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Gear Test: KELTY TRAIL DOME 4 TENT and GARMIN RINO 110/120

February 24, 2004
Filed under Camping Gear, Navigation & Communication, Tents

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KELTY TRAIL DOME 4 TENT

For many backpackers and campers a quality tent is the most important piece of gear they own behind footwear, a backpack and sleeping bag. No manufacturer of outdoor products probably understands that better than Kelty (800/423-2320; kelty.com), which has been making backpacks and outdoor-related gear since 1952.

We had an opportunity to try out one of its latest tent offerings, the Trail Dome 4, during a weekend outing. The Trail Dome 4 is a four-person, three-season tent that weighs just 8 pounds. It has nearly 5 feet of headroom with an approximate 7×8-foot floor, providing room for four people in a pinch. However, it’s most comfortable for two or three people and their gear.

We relished its protection during the light drizzle in the evening and 15- to 30-mph wind gusts the next day. It kept us and our gear dry, while doing an excellent job of keeping the sand at bay. My wife and I were really impressed by how easy the tent set up. We got to camp just before dark and had the tent up and gear stowed in less than 15 minutes — and we spent 10 minutes unrolling sleeping bags and squaring away our weekend “living quarters.”

The key to fast setup is the use of Dongah Aluminum Corporation (DAC) DA17 aluminum alloy poles, and the plastic clips sewn into the tent loops. (DAC aluminum poles also provide a very high strength-to-weight ratio.)

The large-diameter poles with bungee-style cord connections almost snap themselves together. The poles are then laid across the spread-out tent and the attaching clips are snapped over them. As the poles are lifted up and set into the corner pockets, the clips slide into perfect position and hold the tent taught. The process takes but five minutes. The corner pockets are plastic, too, with a hole for the bullet-shaped end of the pole and a plastic receptacle/side-release for the rainfly snaps. Very convenient and easy to use; literally a snap here and a snap there and you’re done.

The tent has a big entry door with fat zippers for easy use in all conditions. It also features excellent ventilation on those hot, humid summer outings, with tight mesh screens to keep bugs at bay. We’d give the Trail Dome 4 a thumb’s up for anyone looking for a tech-featured, economical, easy-to-use dome tent. Prices range from $130 to $170 on the Web and in stores.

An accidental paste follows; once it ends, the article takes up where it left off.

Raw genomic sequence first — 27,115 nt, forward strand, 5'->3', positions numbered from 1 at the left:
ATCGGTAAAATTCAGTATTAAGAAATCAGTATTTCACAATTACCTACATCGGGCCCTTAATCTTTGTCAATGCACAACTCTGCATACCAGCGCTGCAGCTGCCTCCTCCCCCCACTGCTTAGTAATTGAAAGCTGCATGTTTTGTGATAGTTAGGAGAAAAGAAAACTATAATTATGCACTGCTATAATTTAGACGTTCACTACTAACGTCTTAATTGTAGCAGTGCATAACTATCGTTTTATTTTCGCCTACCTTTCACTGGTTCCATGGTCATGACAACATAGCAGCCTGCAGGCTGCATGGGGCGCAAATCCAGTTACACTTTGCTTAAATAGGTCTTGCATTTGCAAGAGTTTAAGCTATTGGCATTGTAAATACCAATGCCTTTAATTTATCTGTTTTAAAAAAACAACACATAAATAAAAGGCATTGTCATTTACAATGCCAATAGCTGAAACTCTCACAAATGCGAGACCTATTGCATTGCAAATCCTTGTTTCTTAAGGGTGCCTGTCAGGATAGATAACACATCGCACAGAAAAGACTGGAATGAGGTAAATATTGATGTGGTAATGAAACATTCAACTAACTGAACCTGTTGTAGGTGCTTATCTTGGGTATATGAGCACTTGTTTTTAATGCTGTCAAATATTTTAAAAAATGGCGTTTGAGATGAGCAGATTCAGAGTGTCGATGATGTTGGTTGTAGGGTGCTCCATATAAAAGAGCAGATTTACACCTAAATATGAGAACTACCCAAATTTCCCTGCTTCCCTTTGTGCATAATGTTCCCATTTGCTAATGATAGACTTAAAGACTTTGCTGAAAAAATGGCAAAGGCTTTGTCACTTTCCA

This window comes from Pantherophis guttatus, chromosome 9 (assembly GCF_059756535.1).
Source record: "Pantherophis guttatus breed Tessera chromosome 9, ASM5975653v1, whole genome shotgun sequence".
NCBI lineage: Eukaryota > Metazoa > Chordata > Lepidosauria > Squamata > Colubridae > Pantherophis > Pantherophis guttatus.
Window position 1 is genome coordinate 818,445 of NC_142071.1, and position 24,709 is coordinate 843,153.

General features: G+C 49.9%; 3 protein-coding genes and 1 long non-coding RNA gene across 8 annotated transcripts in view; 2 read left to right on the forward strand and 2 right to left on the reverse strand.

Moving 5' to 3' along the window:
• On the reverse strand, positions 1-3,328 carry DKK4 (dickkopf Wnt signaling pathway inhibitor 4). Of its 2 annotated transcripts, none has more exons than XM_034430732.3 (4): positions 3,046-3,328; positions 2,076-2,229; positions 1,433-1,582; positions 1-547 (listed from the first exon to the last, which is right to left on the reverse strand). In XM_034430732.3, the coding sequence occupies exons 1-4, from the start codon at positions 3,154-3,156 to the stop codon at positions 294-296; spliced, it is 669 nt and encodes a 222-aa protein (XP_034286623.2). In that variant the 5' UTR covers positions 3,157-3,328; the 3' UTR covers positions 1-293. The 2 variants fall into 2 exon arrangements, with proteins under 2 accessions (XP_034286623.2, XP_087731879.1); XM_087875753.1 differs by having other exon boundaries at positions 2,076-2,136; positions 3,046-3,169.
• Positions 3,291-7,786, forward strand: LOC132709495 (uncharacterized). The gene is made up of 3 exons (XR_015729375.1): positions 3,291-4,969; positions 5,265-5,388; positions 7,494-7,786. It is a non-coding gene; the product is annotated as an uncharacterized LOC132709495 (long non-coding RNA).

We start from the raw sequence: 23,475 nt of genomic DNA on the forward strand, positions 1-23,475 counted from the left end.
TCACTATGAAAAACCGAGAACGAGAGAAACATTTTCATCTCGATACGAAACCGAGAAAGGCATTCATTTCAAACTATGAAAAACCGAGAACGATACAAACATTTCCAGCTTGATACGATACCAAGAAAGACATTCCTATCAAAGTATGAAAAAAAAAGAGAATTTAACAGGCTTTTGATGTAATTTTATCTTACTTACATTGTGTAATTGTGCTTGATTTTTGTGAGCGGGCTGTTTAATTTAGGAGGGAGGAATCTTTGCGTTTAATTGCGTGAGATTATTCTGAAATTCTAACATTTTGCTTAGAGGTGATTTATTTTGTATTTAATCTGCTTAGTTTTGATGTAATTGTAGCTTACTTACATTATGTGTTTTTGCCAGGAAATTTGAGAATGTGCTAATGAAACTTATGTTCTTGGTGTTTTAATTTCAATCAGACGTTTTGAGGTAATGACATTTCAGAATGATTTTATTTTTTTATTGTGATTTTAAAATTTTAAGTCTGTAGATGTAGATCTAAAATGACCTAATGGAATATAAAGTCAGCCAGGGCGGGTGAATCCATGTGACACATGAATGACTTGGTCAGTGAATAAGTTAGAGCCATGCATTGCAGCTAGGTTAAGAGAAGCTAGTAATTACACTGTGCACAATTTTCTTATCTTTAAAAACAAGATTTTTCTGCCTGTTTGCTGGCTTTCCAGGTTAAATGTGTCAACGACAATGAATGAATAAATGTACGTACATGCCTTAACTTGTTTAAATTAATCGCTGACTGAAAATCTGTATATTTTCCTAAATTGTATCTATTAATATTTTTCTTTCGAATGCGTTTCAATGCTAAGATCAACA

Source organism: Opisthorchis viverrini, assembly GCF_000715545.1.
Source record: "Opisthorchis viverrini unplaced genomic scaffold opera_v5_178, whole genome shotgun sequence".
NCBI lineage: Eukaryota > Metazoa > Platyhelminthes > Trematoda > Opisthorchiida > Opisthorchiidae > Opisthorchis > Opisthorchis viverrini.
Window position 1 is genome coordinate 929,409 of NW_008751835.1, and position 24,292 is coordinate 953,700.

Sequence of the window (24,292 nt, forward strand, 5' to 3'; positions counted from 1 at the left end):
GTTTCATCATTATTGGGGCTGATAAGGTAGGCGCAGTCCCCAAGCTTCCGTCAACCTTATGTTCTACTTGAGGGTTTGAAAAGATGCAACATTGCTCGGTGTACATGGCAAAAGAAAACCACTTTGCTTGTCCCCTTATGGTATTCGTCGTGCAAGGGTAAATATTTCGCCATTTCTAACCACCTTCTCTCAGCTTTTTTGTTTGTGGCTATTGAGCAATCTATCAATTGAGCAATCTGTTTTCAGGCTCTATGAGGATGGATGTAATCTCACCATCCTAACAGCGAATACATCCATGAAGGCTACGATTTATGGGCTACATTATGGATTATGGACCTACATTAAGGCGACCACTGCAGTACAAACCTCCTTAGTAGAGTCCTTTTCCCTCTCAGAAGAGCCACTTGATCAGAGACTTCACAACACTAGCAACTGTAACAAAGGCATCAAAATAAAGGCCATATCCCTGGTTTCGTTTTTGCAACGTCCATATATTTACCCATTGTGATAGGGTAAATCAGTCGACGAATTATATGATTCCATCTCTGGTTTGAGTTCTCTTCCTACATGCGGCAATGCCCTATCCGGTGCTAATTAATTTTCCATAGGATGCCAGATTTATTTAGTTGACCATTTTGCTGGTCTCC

GARMIN RINO 110/120 RADIOS
These handheld radios from Garmin (913/397-8200; garmin.com) combine communications with navigation to solve the perennial problem of the mislocated party member on camping trips. Garmin has come up with a clever blend of GPS and dual-mode communications, bundled in a palm-sized handheld radio it calls Rino (Radio Integrated with Navigation for the Outdoors). Rino provides voice communication through FRS and GMRS channels and sends location and distance information to other Rino users when the talk button is depressed. GPS coordinates can also be gleaned from other units by poling them in the event a user is unable to depress the talk button.

The Rino is loaded with features. Consequently, the learning curve for this device is steep. It’ll take users a fair amount of study and practice at home to become proficient at all the features while out on the trail. Nevertheless, the Quick Start Guide that’s included speeds up the learning process, and the device’s seven well-placed buttons, providing basic operation and quick access to often used functions, make operation relatively easy. Some other interesting features include a total of 22 channels, 38 squelch codes per channel, function key lockout, waterproof voice scrambler and vibration mode.

The 110 model has a built-in city point database and 1 MB of internal memory for additional points-of-interest data that can be downloaded from the MapSource website. The more expensive 120 model has a built-in base-map that consists of American road and highway detail and 8 MB of internal memory for downloading additional road, street, and points-of-interest data from MapSource.

The manufacturer claims that the Rino will transmit up to two miles on FRS frequencies and up to five miles on GMRS frequencies. That may be so, but in our test (on an unobstructed beach) we found that at one mile, communication was intermittent with either set of frequencies. We found the effective range to be a bit less than a mile.

Packing such a profusion of features into a small screen area means the print and symbols have to be small. We found it difficult for less-than-perfect eyes to distinguish some of the icons used for various purposes. The back-light feature was very helpful in this regard. With just the touch of a button a soft green light bathes the screen, making it very readable in all manner of light. It then turns off automatically.

Suggested retail price for the 120 model is approximately $268; the 110 model is about $195. If you shop around you should be able to find them for less. In spite of the few features we found less than perfect, the Rino is a great innovation in the world of electronic outdoor equipment

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